Sunday, January 7, 2024

What on Earth is a Urolite?

Every heard of a urolite? Me neither. What about a coprolite? I suspect more people have probably heard of these.

Coprolites are fossilized feces or poop. There's nothing disgusting about them, the material has been completely mineralized and it's no worse than handling a rock (although when I pass one around the geology lab, some students are very reluctant to even touch it). Here are a couple of samples I have in my lab (I don't know what animal left these coprolites).

Coprolites are ichnofossils or trace fossils in that they record a trace of an organism's activity (rather than a fossil of the organism itself). Paleontologists find coprolites useful since they can often provide information about the animal's digestive system and diet - below are microscopic views of coprolites from a scientific paper studying the diet of a group of herbivorous dinosaurs.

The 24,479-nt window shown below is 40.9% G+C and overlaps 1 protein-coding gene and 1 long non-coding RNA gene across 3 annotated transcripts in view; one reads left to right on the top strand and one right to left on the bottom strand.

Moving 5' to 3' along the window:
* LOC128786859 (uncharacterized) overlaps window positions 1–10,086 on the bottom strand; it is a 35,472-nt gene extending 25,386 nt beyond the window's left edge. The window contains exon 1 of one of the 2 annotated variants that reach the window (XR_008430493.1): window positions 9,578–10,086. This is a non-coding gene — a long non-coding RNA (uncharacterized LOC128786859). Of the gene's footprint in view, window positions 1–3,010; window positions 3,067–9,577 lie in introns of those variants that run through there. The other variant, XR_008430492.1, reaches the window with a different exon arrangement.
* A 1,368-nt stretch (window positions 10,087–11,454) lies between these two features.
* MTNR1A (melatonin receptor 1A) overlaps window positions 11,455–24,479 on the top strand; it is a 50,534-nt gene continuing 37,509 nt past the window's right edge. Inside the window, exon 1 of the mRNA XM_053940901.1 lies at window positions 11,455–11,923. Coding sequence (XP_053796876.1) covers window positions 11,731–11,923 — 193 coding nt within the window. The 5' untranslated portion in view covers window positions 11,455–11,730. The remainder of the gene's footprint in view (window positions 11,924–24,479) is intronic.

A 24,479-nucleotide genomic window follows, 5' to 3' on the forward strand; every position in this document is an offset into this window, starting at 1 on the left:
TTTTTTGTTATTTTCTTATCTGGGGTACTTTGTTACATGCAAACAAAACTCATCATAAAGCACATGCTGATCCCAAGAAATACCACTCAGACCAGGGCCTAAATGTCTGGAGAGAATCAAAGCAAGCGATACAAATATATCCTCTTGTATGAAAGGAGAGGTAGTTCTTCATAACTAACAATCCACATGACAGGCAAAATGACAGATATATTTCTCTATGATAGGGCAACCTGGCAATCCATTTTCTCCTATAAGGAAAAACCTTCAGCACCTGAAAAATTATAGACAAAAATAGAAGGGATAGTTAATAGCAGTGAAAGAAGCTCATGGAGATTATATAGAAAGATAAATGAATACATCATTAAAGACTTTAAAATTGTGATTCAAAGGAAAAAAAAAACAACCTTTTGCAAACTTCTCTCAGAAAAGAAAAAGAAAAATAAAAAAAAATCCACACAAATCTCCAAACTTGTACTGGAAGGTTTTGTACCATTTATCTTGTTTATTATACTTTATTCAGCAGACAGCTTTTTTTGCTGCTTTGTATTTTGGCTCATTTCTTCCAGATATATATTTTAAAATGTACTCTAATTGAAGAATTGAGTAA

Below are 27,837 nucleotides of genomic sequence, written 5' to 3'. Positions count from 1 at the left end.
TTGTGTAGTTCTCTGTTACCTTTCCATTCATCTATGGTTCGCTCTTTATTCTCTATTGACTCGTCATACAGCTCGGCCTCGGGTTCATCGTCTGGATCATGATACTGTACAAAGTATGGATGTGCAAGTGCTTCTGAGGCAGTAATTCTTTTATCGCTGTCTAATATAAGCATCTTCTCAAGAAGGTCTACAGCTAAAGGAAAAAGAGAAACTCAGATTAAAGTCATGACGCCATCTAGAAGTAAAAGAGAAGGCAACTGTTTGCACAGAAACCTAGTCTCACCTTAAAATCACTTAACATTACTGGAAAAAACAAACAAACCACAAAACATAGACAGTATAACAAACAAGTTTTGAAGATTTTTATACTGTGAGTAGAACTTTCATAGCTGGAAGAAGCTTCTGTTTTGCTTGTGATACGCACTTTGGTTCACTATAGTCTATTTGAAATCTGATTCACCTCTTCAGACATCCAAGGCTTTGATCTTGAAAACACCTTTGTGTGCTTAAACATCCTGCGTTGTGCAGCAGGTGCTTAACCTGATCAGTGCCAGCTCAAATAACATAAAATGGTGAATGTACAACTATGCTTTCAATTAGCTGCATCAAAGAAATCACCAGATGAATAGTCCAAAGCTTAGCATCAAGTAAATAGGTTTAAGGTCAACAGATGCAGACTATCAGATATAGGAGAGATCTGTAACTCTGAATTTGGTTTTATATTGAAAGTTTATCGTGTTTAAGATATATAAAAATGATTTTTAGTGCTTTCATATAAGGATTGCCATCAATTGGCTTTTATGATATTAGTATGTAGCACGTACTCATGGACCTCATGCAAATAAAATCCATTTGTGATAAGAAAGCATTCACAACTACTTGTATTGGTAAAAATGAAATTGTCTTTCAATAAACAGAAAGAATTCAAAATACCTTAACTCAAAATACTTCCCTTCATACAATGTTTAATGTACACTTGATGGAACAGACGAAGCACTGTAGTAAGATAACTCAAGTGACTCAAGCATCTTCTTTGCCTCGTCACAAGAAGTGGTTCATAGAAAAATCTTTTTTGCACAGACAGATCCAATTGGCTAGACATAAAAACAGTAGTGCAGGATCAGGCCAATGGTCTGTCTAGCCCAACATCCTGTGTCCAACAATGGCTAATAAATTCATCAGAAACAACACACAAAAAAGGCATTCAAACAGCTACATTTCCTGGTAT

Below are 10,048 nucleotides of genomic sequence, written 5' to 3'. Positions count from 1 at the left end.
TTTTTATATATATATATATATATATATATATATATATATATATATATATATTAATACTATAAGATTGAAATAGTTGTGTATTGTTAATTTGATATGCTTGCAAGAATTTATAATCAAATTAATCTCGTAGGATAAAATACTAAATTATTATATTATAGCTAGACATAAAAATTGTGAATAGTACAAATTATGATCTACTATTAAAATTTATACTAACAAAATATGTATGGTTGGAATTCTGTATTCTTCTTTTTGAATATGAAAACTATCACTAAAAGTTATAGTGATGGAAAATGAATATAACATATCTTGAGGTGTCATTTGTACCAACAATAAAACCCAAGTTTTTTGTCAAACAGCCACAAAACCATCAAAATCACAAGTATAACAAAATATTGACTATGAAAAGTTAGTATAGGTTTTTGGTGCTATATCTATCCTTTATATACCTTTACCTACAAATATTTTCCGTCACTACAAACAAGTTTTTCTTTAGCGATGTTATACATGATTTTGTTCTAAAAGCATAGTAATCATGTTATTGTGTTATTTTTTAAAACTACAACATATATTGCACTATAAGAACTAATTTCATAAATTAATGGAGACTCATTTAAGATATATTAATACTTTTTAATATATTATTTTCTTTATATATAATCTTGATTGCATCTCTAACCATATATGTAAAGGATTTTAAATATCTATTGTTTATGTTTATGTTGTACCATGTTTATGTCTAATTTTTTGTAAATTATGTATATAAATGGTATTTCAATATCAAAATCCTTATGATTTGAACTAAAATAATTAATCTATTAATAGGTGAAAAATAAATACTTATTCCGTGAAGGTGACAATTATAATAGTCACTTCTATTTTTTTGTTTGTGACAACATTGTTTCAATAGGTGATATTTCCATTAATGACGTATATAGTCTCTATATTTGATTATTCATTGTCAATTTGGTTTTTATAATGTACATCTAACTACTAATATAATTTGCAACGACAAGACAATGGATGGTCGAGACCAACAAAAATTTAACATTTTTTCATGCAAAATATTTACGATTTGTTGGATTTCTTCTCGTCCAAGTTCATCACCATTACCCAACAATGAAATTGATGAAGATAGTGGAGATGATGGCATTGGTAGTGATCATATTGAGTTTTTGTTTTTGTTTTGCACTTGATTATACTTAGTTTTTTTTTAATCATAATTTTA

I happened to stumble on a paper recently that introduced me to urolites. Urolites are another type of ichnofossil that are formed from sediments disturbed by the urine stream of an animal (hence the "uro" part of the name). In the case of the paper I read, urine streams from early Cretaceous Period dinosaurs in Brazil. Here's a picture from the paper of some urolite examples.

and a drawing illustrating the concept.

The authors said these fossils compared well to similar features formed by modern ostrich urinating in sand. They also claimed that this is the first direct evidence of liquid waste elimination by dinosaurs.

While not the sexiest of fossils, it's always neat to see what we can see and learn by careful observation of the world around us.